About 20 fifth graders are finishing up a snack at their desks and getting ready for their DARE lesson of the week. It’s the last lesson in the 10 week program taught by local police officer, Jared Popp.
Popp brings their attention to the front of the classroom. The students get out their DARE work books and flip to the back. They take turns talking about times when they needed some help: doing math, studying for tests, folding laundry, washing dishes.
DARE stands for Drug Abuse Resistance Education. The acronym has been around for decades. It used to be targeted at getting kids to just say NO to drugs. The program would teach kids a lot about the bad side effects of taking different drugs. But in recent years the curriculum changed. It’s now called, “Keeping it Real”, and it’s a lot more broad based. Now, Popp says, it focuses on staying healthy, making good choices, and being responsible.
“We’re teaching [them] the tools to use to make good decisions,” Popp said.
In Petersburg the program is geared towards fifth graders because next year, they’ll be moving on to the junior high school.
“Hopefully, that will give them the tools to make good decisions when they go into middle school and high school when temptations are more prevalent, I would say,” Popp said.
“I took DARE when I was in 6th grade by an officer named Officer James,” Popp said. “For some reason, he stuck with me, he was always there. Whenever I would see him in the town, I’d always wave at him; he probably didn’t know who I was. I always wanted to become a police officer…when I finally became one, it was, ‘You know what? I want to be a DARE officer now.’”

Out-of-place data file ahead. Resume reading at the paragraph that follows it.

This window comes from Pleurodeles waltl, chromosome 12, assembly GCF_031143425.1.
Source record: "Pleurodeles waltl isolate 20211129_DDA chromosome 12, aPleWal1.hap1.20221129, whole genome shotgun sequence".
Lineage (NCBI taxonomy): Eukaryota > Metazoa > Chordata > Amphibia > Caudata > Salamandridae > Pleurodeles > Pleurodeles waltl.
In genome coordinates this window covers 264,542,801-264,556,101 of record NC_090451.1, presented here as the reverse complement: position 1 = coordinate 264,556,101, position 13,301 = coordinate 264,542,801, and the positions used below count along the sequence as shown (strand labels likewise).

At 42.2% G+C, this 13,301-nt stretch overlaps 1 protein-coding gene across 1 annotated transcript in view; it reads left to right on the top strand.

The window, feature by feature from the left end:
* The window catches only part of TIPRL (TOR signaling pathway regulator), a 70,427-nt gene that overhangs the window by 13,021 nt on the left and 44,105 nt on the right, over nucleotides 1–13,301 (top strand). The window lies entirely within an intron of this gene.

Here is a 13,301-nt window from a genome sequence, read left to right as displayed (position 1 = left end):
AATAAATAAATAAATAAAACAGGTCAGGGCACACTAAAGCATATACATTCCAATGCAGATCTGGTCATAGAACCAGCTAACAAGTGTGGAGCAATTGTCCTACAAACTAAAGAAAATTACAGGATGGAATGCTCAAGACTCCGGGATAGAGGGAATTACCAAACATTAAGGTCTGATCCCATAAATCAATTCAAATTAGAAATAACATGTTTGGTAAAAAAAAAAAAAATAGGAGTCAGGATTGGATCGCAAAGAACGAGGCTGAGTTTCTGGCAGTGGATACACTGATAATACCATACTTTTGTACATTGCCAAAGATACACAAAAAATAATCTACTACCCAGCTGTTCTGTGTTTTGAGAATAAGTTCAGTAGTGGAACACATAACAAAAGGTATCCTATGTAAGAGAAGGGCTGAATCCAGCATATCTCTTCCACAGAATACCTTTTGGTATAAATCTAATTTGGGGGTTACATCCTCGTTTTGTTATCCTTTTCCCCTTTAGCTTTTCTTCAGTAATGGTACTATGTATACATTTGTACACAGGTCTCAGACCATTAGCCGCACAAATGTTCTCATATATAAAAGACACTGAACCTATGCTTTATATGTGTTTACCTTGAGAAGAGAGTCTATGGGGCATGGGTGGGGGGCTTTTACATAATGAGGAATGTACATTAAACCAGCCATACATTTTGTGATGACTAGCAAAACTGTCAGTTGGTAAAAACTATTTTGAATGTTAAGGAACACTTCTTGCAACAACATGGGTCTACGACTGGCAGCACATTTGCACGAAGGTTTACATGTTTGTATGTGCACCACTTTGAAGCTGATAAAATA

So, what has Popp learned from the teaching experience?
“I guess I’m surprised that the kids are smart…like REALLY smart,” Popp said. “My favorite part of the DARE lesson is at the graduation when the kids read their DARE essays. When I was a kid I was kind of all over the place and I kind of feel like some kids kind of seem like they’re all over the place and maybe not really paying attention but when they read their DARE essays I can see that they’re really picking it up and that they really understand the tools and that they do absorb all this information really well.”
Popp’s new job as the statewide DARE coordinator won’t affect his duty as a local police officer. He won’t be getting a raise either. He’s just doing it because he wants to and the borough police department supports it.
He’ll be providing support for other DARE officers around the state helping them get the materials that they need. And hopefully, bring some new communities on board to the program’s updated curriculum.